As I was shuttling a car load of 9th graders today, I imagined what they might be thinking. Some might regard themselves as "smart," others as "athletic," others as "shy." They -- because they are human -- see themselves in comparison to others. I found the desire to help them overcome their negative assumptions about themselves. I want them all to perceive themselves as smart. Unfortunately, the pool in which we find ourselves can affect how we feel about ourselves.
I can feel like the "athletic" one, when I'm surrounded by elderly people. I can feel like the "shy" one when surrounded by extroverts. Our feelings are shaped by our context. (I'm probably about average on both athleticism and shyness.)
Here I go, comparing myself to specific groups and types of people.
How can we know who we really are, if we don't compare ourselves to others? Who am I? and What am I like? are almost inseparable questions. And how can I know what I am like without comparing myself to others?
I'm starting to think that mature life begins when I get over comparing myself to others. The life I have is unique. Maybe the greatest challenge is to "be myself." It should not matter how other people's lives are turning out. I need to compare myself to God's ideal for me. Of course I will always fall short of God's ideal. But he transforms every shortcoming and sin into a way to make me better, a way to make me more like my true self.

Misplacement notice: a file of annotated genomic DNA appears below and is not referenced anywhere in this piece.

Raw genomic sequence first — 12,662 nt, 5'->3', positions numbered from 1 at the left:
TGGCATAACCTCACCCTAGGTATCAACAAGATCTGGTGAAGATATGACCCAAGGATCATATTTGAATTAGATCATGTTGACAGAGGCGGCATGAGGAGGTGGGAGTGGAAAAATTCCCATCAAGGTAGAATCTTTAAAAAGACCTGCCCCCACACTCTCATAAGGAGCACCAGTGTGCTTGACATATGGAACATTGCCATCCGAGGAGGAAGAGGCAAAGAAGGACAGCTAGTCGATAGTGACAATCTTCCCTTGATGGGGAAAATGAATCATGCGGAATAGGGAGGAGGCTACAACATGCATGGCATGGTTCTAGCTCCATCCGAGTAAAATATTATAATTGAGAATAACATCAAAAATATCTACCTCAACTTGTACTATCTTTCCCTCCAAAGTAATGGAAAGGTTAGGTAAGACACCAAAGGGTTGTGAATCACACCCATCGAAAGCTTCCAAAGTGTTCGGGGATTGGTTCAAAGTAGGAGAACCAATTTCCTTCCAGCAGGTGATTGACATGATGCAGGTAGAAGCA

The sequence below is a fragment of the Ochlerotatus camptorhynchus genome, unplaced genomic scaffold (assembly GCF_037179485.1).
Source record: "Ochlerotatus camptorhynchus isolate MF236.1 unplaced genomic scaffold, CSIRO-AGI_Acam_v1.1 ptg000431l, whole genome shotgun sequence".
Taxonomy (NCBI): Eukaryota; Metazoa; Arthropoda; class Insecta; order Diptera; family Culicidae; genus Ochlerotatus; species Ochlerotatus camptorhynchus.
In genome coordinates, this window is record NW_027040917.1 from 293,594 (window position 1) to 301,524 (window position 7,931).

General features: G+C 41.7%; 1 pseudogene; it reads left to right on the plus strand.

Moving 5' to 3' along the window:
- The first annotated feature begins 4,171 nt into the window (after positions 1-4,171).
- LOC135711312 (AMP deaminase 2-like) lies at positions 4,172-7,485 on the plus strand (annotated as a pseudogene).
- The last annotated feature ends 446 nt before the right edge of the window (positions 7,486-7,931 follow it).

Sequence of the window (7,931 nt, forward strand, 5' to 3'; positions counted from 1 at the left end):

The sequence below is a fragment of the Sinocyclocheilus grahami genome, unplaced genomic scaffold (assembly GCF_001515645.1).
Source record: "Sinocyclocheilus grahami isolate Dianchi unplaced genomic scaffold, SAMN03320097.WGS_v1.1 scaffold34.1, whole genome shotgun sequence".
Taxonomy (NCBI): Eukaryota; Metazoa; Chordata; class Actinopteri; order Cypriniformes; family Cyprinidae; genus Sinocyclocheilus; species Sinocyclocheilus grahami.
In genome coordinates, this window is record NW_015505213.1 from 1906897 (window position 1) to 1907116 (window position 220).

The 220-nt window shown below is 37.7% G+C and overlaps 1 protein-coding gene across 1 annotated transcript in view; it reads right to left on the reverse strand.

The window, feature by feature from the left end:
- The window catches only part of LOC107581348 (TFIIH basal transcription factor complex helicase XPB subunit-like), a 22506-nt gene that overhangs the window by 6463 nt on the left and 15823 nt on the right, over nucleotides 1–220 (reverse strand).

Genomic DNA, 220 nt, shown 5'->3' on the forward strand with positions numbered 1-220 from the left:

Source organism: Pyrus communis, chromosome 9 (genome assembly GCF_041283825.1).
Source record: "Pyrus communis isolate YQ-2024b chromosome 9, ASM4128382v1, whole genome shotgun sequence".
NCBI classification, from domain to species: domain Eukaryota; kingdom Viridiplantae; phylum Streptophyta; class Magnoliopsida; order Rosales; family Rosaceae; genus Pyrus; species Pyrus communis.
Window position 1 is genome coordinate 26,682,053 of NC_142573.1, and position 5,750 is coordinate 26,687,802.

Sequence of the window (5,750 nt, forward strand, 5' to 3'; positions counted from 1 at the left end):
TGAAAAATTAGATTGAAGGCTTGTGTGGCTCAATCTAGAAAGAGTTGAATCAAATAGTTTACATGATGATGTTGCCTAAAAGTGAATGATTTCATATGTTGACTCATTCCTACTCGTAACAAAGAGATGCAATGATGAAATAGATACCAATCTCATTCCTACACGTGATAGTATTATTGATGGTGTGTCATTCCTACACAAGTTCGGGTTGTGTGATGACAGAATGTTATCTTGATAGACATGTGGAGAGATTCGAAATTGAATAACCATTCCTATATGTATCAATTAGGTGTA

But it's hard for Americans to get beyond the mindset of comparison. After all, we are competitors, us Americans, and competition is just comparison in the spotlight. Competition shapes everything in America. Headlines bear this out: elections, court decisions, sports, and stock market reports. What are these but competitions? Even natural disasters are all a form of competition as we compete against nature for control. In the classroom students compete for grades; with the SATs they compete for coveted acceptance at elite or even mediocre schools. On Black Friday we compete to save the most money. What could be more horrific than paying 10% more than necessary for that thing?
I'm not against competition. I think it can bring out the best in us. But I think we let comparison and competition take way too much space in our souls. Comparison may help us improve, but it should not be the way we define ourselves.
Can you imagine God comparing our resumés to see whom he likes best? Does it matter to him who is smartest? who has the most money? who has the most power? He loves us as we are, for who we are. He wants us to become more our true selves, because he wants us to experience fulfillment. We add in that stuff about being better than so-and-so.
So maybe freedom from the weight of comparison brings real life. And it takes traveling some miles and years to accept that freedom. I'm ready for real life and freedom.